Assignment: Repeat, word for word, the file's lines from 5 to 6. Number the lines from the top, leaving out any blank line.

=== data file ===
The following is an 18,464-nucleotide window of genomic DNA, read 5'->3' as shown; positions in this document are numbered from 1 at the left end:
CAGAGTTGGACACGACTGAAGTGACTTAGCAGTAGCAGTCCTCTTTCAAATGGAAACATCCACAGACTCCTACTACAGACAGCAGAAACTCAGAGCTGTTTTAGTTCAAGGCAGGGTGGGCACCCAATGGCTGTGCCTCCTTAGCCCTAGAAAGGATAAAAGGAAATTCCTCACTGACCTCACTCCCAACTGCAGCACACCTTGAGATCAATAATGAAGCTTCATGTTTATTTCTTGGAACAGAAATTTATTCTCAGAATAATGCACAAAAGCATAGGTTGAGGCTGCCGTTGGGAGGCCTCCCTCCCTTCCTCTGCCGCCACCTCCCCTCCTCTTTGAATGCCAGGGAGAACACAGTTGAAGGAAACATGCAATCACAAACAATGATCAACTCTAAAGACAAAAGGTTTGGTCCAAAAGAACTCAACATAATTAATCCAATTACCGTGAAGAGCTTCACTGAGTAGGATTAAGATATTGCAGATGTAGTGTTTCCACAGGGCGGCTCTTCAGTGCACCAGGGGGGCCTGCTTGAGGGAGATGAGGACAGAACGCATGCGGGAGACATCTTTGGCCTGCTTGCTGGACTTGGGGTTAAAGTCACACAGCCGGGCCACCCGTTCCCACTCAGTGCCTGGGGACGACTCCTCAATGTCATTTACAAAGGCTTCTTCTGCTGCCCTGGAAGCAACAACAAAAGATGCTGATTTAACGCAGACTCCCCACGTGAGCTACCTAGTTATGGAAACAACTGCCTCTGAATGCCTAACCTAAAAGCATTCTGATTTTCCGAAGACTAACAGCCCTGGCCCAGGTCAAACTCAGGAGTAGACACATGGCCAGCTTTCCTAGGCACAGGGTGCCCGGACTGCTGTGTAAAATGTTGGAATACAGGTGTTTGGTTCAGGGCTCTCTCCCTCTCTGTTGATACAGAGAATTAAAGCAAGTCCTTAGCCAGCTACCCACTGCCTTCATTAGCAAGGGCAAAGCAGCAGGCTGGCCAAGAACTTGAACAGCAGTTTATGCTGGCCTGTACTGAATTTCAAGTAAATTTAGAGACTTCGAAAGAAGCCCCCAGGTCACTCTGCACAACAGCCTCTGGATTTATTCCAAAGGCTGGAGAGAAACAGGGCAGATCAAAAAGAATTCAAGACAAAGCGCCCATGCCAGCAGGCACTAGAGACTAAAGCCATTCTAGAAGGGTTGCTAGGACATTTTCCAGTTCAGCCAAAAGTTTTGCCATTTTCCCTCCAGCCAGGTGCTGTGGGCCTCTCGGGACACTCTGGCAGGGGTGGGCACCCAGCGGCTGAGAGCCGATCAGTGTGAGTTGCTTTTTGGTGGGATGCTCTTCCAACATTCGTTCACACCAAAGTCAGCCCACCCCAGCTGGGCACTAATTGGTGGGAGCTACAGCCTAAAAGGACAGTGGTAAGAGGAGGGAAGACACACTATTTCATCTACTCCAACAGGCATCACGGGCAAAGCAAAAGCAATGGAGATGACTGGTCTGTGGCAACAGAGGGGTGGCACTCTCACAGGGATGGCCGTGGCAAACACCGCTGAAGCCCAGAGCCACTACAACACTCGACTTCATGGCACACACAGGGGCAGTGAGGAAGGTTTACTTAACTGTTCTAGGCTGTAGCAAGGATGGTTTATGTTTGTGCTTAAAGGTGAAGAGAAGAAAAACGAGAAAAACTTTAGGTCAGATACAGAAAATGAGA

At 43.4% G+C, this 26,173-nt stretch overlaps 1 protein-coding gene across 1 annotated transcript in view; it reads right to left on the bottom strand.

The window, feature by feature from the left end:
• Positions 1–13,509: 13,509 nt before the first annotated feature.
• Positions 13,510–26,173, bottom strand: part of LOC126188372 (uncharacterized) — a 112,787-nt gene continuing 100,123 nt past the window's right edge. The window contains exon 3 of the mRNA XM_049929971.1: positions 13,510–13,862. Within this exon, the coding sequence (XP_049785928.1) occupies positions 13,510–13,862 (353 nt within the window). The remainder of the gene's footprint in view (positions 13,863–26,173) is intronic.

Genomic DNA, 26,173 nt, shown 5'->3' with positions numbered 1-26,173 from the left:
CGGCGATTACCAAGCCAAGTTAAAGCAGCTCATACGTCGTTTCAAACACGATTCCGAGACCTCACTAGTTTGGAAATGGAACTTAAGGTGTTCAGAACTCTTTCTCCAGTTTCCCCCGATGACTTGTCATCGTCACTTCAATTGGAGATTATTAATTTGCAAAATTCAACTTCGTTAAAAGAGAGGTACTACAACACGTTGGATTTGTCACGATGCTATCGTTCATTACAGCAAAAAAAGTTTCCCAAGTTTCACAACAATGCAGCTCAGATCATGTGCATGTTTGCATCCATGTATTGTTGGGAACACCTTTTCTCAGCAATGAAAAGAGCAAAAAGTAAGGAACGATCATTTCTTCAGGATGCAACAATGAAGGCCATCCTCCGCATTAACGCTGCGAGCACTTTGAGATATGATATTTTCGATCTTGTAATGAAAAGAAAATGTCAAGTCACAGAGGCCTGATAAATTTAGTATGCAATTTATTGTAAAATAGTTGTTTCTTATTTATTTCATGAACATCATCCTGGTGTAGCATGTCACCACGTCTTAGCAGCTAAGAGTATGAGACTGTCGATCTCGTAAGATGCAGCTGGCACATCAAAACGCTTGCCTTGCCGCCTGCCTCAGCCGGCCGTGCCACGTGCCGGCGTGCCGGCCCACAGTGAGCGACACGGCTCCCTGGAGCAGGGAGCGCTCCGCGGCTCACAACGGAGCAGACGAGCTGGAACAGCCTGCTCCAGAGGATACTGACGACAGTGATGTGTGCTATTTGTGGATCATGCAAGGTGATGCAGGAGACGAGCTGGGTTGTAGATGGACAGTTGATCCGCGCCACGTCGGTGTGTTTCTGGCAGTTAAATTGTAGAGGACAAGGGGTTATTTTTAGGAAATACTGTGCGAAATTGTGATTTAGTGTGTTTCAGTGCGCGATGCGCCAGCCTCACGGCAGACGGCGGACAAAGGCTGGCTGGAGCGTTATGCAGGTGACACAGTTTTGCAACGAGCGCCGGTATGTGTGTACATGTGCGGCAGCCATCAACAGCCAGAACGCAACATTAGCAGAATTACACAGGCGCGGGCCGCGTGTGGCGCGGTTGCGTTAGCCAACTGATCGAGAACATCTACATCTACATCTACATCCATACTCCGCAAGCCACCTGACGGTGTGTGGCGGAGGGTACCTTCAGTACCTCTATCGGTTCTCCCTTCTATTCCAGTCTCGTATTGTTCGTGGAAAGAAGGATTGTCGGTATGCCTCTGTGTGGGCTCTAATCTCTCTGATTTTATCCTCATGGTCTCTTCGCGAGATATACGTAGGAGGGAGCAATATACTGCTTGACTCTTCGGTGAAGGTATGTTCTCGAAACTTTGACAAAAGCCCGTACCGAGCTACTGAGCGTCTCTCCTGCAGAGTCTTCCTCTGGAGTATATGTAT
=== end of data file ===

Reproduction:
• Positions 1–13,509: 13,509 nt before the first annotated feature.
• Positions 13,510–26,173, bottom strand: part of LOC126188372 (uncharacterized) — a 112,787-nt gene continuing 100,123 nt past the window's right edge. The window contains exon 3 of the mRNA XM_049929971.1: positions 13,510–13,862. Within this exon, the coding sequence (XP_049785928.1) occupies positions 13,510–13,862 (353 nt within the window). The remainder of the gene's footprint in view (positions 13,863–26,173) is intronic.